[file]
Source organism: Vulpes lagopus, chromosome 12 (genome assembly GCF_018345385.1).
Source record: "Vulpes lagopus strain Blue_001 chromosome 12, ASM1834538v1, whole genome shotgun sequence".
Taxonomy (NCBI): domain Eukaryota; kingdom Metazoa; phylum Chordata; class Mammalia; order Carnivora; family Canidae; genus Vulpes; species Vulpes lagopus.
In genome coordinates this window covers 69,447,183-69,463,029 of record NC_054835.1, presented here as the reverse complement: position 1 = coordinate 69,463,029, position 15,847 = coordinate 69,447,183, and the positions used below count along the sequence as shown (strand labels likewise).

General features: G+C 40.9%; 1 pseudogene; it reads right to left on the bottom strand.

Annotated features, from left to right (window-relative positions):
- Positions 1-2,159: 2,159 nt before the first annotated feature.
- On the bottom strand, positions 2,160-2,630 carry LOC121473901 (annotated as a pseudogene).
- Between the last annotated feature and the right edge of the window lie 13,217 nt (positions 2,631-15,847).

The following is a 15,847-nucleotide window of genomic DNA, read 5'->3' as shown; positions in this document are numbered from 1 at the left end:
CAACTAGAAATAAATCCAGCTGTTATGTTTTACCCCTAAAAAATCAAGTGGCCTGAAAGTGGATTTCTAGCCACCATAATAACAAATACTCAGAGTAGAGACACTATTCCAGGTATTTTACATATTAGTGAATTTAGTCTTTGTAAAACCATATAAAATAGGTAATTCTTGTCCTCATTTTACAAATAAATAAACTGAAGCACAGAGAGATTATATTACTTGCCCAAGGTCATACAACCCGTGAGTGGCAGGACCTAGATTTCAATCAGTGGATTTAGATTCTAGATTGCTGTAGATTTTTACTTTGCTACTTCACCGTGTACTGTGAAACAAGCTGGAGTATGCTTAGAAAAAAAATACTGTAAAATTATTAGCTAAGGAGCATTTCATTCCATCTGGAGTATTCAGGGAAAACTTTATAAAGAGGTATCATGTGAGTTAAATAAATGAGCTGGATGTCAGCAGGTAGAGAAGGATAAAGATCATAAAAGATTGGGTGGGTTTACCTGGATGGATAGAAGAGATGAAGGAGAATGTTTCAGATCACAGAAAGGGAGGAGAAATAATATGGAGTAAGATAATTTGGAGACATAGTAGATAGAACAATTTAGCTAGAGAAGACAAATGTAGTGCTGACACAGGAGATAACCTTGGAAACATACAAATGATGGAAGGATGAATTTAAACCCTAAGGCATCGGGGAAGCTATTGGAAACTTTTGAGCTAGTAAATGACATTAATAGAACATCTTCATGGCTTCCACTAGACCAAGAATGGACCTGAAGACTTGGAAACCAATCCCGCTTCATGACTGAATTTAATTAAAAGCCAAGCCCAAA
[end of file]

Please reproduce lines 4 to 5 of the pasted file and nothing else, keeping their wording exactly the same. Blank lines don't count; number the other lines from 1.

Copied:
In genome coordinates this window covers 69,447,183-69,463,029 of record NC_054835.1, presented here as the reverse complement: position 1 = coordinate 69,463,029, position 15,847 = coordinate 69,447,183, and the positions used below count along the sequence as shown (strand labels likewise).

General features: G+C 40.9%; 1 pseudogene; it reads right to left on the bottom strand.